Elias CJ But those principles in here are in the common law, in any event, Mr Pike. So the New Zealand Bill of Rights Act, if anything, is a make weight—a powerful one—in relation to a more general argument as to trial fairness.

Pike They do, with respect, Your Honours, there is no question that the Bill of Rights, or much of it, is the common law codified and given a special importance. But the submission is, with respect, that it is nevertheless important for the development of Bills of Rights jurisprudence to identify the right and the evidence in relation to it to get a consistent approach—or at least, certainly get an overarching approach that this Court is asked to give. This Court can rule on fair trial rights at common law, and undoubtedly in the future will do so on many occasions without invocation of the Bill of Rights Act necessarily.

But here it is submitted that one of the principles, at least, that we have seen and from what we can learn from overseas jurisdictions where one is dealing in the final appellate tier that it is seen as at least important that the court below, that is, the appeal court, has had seized of the issues and has evaluated and adjudicated on them, so that if there is error it can be illustrated by the appellant—or the applicant in this case—and ruled on by this Court in a principled and orderly manner. The difficulty here is that, really, to renormalise the fair trial rights in that constitutional sense, one needs some evidence as to what particular prejudice there was and how the fair trial rights arose, which requires much greater traversing of Her Honour the trial judge—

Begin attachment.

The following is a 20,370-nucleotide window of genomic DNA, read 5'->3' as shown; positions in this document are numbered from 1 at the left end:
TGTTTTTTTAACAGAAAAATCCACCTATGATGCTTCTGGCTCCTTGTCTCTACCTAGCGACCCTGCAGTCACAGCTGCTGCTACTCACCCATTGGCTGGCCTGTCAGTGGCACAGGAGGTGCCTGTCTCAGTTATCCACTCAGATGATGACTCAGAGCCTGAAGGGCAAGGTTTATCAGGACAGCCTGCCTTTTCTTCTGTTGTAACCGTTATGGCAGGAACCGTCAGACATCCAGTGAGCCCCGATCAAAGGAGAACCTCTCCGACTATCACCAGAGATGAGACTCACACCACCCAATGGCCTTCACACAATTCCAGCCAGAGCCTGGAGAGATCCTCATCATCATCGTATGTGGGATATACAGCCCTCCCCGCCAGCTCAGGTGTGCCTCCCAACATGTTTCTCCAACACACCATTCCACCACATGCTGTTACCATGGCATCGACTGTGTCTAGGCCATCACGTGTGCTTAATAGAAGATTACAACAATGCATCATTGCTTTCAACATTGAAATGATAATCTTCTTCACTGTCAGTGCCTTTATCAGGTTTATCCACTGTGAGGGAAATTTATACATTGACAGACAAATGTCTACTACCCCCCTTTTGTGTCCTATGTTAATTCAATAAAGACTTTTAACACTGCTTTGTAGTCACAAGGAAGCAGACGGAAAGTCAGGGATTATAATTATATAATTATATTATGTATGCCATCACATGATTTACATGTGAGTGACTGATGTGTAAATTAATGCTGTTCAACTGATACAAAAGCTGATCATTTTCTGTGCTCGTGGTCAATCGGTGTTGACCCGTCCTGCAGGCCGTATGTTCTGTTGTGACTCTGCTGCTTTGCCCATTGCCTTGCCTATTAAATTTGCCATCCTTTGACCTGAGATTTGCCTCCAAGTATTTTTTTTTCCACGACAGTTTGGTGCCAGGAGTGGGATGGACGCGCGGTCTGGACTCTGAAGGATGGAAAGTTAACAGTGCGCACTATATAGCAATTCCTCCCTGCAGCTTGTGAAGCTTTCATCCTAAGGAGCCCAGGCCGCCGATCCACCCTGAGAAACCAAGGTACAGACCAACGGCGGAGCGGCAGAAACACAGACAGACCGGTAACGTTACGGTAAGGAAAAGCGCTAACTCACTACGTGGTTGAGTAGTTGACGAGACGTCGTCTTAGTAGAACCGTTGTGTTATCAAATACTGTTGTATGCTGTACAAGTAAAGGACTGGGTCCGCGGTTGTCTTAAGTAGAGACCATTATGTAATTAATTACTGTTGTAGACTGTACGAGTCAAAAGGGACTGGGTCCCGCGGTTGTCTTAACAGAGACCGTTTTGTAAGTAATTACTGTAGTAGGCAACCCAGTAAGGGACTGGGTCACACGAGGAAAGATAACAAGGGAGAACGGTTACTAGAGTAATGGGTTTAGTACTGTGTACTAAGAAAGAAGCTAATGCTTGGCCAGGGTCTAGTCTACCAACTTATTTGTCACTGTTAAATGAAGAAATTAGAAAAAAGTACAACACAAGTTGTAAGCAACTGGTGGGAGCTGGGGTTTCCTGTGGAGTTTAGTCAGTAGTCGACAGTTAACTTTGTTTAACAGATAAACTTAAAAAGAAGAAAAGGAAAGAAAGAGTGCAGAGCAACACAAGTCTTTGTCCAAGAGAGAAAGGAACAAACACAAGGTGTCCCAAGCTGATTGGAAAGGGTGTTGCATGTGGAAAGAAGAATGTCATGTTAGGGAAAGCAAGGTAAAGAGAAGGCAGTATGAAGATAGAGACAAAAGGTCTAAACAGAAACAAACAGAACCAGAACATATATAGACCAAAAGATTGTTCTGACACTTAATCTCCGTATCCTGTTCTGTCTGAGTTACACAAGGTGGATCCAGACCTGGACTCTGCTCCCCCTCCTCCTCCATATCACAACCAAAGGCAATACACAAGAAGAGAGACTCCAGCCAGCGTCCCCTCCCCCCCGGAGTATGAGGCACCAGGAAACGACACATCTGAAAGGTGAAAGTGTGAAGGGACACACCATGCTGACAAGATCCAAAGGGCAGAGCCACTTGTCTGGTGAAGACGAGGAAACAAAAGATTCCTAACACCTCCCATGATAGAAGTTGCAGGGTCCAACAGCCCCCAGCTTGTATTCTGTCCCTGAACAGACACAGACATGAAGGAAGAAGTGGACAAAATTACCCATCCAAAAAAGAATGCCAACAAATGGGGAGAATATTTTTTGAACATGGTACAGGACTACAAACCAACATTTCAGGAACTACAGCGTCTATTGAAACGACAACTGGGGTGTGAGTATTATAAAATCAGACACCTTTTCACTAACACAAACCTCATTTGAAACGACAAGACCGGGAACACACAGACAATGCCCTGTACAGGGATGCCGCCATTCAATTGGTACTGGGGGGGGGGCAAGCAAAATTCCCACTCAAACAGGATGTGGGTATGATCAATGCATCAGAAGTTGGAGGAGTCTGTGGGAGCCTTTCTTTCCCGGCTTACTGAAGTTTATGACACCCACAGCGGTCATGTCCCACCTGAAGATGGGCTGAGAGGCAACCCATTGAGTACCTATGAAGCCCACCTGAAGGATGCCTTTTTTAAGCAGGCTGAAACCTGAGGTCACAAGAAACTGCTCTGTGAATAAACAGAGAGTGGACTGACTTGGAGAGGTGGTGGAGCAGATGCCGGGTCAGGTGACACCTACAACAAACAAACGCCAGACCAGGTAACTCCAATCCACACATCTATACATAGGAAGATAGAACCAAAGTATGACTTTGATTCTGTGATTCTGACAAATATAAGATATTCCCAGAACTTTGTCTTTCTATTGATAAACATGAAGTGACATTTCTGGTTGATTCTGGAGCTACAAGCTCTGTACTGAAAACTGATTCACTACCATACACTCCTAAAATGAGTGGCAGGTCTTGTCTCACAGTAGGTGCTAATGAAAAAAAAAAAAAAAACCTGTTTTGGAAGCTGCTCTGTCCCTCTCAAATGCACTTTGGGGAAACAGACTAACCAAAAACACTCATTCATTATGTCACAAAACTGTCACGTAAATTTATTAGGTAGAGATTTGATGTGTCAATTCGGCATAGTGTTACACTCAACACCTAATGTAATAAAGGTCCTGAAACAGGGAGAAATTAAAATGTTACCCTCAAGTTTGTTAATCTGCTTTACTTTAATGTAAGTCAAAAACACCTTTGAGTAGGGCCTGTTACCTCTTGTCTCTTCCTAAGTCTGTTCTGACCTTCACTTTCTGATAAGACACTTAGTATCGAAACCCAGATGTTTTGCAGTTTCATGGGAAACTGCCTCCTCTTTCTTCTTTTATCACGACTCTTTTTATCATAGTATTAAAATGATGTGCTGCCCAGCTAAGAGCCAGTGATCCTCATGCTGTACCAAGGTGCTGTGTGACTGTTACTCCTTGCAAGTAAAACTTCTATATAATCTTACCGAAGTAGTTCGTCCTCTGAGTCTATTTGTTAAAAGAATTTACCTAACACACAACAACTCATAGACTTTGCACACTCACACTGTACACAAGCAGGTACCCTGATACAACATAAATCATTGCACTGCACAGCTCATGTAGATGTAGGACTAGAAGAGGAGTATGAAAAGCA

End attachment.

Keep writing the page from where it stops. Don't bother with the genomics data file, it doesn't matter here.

Tipping J But, Mr Pike, when it is a question of not hearing from the complainant directly—hearing only in writing—how can you demonstrate actual prejudice? Surely, it can only be a question of the level of risk of prejudice. We can’t get into the minds of the jury.